- Vulnerable windows should be constructed to resist attempts to force frames and, if openable, ironmongery. Windows which can be opened should be fitted with either:
- a keyed locking system that uses a removable key, or
- a keyless locking system, together with glazing which incorporates laminated glass or a similarly robust glazing material
- Does it have a burglar alarm? Use your bargaining powers to get one. It is in the agent’s/landlord’s interest as well as your own.
- Does it have a smoke detector? there are smoke alarms in proper working order (house has satisfactory provision for detecting fires and for giving warning in the event of fire or suspected fire – see Fire section below for further information on the requirements.
- There is a carbon monoxide detector in proper working order (house has satisfactory provision for giving warning if carbon monoxide is present in a concentration that is hazardous to health)
Home Safety Issues
Gas Safe Register is the official list of gas engineers who are qualified to work safely and legally on gas appliances. Only a Gas Safe registered engineer should fit, fix or service gas appliances. Visit https://www.gassaferegister.co.uk/ for more information. Landlords have responsibilities for gas safety. By law your landlord must keep all gas appliances supplied for you to use in good condition. They must arrange for a Gas Safe registered engineer to carry out a gas safety check on them every 12 months and provide you with a copy of the landlord’s gas safety record.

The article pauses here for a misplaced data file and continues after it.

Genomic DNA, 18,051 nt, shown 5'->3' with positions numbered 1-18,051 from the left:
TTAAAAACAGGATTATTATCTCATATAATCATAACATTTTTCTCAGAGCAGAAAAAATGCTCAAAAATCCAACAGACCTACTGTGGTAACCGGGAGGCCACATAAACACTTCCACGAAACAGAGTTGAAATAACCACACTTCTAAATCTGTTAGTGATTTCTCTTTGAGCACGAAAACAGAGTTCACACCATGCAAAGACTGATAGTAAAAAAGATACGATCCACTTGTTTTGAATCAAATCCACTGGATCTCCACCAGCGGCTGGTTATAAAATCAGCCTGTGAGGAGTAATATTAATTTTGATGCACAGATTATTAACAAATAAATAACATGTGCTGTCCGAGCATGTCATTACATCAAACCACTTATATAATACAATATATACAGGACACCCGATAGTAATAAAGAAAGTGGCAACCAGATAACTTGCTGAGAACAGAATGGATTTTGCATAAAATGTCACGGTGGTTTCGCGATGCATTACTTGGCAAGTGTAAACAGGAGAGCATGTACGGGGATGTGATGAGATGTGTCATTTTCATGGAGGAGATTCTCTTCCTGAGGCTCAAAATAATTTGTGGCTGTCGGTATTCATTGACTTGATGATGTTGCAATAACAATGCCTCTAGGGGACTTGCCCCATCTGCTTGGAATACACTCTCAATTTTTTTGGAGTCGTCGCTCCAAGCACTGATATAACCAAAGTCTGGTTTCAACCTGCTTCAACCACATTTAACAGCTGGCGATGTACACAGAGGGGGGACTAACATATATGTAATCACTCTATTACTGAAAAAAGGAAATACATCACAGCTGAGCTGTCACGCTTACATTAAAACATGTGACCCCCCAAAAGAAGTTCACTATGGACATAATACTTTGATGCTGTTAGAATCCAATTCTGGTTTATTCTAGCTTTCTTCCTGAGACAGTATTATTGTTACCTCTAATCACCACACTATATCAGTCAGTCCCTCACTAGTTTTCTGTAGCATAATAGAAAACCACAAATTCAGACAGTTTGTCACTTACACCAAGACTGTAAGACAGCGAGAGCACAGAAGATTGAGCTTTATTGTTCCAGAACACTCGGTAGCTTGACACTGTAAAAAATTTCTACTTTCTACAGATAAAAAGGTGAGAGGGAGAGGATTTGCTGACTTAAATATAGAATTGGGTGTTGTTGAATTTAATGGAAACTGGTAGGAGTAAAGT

- Ask for a copy of the landlord’s current gas safety record before you move in. By law, landlords have to give a hard copy to the tenant on or before the move in date.
- Cooperate with your landlord and let a registered engineer in when a gas safety check or servicing has to be done.
- Check the ID card of any gas engineer that comes to do work in your home. The engineer must be Gas Safe registered.
- If you own any of the gas appliances in your home, you should have a Gas Safe Register gas installer check them once a year.
- Do not use any gas appliances that you know or suspect to be unsafe. Turn off the gas supply if you suspect there is a leak, and report any issues immediately.
Does the property have a carbon monoxide alarm? If not, ask the landlord to install one in every room which has a gas appliance.